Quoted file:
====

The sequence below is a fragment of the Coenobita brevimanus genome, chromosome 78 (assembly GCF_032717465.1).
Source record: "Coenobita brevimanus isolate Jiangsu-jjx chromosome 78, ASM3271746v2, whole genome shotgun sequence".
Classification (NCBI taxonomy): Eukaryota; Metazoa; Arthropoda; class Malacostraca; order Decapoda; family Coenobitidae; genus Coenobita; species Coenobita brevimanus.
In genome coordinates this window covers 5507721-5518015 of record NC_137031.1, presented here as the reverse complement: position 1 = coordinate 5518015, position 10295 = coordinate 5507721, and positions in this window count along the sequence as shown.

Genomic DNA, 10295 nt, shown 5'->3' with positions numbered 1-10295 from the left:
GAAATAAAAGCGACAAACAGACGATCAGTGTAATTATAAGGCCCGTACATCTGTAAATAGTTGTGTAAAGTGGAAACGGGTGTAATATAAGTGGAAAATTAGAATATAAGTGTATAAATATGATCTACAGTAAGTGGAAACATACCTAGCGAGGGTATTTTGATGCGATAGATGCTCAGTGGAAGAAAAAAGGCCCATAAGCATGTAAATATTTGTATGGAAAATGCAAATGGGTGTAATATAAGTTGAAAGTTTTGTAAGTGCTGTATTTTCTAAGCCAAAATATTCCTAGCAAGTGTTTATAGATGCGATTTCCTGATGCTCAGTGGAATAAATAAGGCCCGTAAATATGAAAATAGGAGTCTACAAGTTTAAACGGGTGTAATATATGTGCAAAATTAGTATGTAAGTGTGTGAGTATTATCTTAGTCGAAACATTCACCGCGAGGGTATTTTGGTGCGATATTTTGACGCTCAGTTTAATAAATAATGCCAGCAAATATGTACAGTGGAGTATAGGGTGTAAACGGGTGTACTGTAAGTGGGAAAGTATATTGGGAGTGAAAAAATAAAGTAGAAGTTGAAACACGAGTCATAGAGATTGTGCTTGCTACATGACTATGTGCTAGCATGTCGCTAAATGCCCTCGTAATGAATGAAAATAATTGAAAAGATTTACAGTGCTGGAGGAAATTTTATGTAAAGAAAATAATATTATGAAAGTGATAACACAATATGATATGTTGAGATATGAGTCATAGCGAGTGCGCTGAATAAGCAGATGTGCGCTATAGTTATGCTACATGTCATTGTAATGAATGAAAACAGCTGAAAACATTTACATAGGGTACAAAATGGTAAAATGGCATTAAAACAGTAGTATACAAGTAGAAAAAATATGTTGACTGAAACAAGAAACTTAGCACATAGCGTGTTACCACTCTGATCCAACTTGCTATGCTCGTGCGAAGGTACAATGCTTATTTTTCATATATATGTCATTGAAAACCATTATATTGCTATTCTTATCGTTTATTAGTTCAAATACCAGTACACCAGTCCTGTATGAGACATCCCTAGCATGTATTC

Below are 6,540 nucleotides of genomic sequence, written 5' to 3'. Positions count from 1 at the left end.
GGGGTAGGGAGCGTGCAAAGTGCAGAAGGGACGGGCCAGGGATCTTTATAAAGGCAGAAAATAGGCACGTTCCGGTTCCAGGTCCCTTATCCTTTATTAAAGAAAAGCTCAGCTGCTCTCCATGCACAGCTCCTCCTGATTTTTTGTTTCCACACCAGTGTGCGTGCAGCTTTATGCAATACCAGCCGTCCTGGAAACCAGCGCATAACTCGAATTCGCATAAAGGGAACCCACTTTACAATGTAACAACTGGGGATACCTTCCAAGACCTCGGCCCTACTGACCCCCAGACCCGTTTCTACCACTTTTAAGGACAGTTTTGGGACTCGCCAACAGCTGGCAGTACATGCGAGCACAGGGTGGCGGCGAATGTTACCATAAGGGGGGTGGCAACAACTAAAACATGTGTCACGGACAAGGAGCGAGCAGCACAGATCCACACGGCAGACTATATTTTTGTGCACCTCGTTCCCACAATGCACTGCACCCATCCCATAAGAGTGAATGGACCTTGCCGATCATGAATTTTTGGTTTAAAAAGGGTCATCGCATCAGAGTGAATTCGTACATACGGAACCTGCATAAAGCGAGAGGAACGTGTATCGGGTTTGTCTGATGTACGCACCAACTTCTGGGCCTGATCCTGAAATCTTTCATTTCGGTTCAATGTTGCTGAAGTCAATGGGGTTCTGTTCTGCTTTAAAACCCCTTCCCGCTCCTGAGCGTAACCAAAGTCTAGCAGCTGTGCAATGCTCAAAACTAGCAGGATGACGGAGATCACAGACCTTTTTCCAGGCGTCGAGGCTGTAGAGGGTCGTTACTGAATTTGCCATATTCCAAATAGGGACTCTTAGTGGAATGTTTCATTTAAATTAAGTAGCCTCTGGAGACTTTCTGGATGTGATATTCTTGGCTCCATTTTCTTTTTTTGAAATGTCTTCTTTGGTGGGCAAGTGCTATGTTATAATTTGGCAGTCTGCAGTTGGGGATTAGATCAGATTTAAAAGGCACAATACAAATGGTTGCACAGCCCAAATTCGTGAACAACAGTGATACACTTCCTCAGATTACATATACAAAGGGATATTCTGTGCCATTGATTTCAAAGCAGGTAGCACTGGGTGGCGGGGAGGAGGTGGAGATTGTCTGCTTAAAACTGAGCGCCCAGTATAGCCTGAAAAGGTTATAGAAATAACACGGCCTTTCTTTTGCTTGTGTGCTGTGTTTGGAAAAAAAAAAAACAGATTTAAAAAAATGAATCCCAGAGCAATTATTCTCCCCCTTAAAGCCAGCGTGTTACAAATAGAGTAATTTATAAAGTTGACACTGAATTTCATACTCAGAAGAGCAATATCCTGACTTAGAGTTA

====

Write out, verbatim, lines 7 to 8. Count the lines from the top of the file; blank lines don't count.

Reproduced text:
Below are 6,540 nucleotides of genomic sequence, written 5' to 3'. Positions count from 1 at the left end.
GGGGTAGGGAGCGTGCAAAGTGCAGAAGGGACGGGCCAGGGATCTTTATAAAGGCAGAAAATAGGCACGTTCCGGTTCCAGGTCCCTTATCCTTTATTAAAGAAAAGCTCAGCTGCTCTCCATGCACAGCTCCTCCTGATTTTTTGTTTCCACACCAGTGTGCGTGCAGCTTTATGCAATACCAGCCGTCCTGGAAACCAGCGCATAACTCGAATTCGCATAAAGGGAACCCACTTTACAATGTAACAACTGGGGATACCTTCCAAGACCTCGGCCCTACTGACCCCCAGACCCGTTTCTACCACTTTTAAGGACAGTTTTGGGACTCGCCAACAGCTGGCAGTACATGCGAGCACAGGGTGGCGGCGAATGTTACCATAAGGGGGGTGGCAACAACTAAAACATGTGTCACGGACAAGGAGCGAGCAGCACAGATCCACACGGCAGACTATATTTTTGTGCACCTCGTTCCCACAATGCACTGCACCCATCCCATAAGAGTGAATGGACCTTGCCGATCATGAATTTTTGGTTTAAAAAGGGTCATCGCATCAGAGTGAATTCGTACATACGGAACCTGCATAAAGCGAGAGGAACGTGTATCGGGTTTGTCTGATGTACGCACCAACTTCTGGGCCTGATCCTGAAATCTTTCATTTCGGTTCAATGTTGCTGAAGTCAATGGGGTTCTGTTCTGCTTTAAAACCCCTTCCCGCTCCTGAGCGTAACCAAAGTCTAGCAGCTGTGCAATGCTCAAAACTAGCAGGATGACGGAGATCACAGACCTTTTTCCAGGCGTCGAGGCTGTAGAGGGTCGTTACTGAATTTGCCATATTCCAAATAGGGACTCTTAGTGGAATGTTTCATTTAAATTAAGTAGCCTCTGGAGACTTTCTGGATGTGATATTCTTGGCTCCATTTTCTTTTTTTGAAATGTCTTCTTTGGTGGGCAAGTGCTATGTTATAATTTGGCAGTCTGCAGTTGGGGATTAGATCAGATTTAAAAGGCACAATACAAATGGTTGCACAGCCCAAATTCGTGAACAACAGTGATACACTTCCTCAGATTACATATACAAAGGGATATTCTGTGCCATTGATTTCAAAGCAGGTAGCACTGGGTGGCGGGGAGGAGGTGGAGATTGTCTGCTTAAAACTGAGCGCCCAGTATAGCCTGAAAAGGTTATAGAAATAACACGGCCTTTCTTTTGCTTGTGTGCTGTGTTTGGAAAAAAAAAAAACAGATTTAAAAAAATGAATCCCAGAGCAATTATTCTCCCCCTTAAAGCCAGCGTGTTACAAATAGAGTAATTTATAAAGTTGACACTGAATTTCATACTCAGAAGAGCAATATCCTGACTTAGAGTTA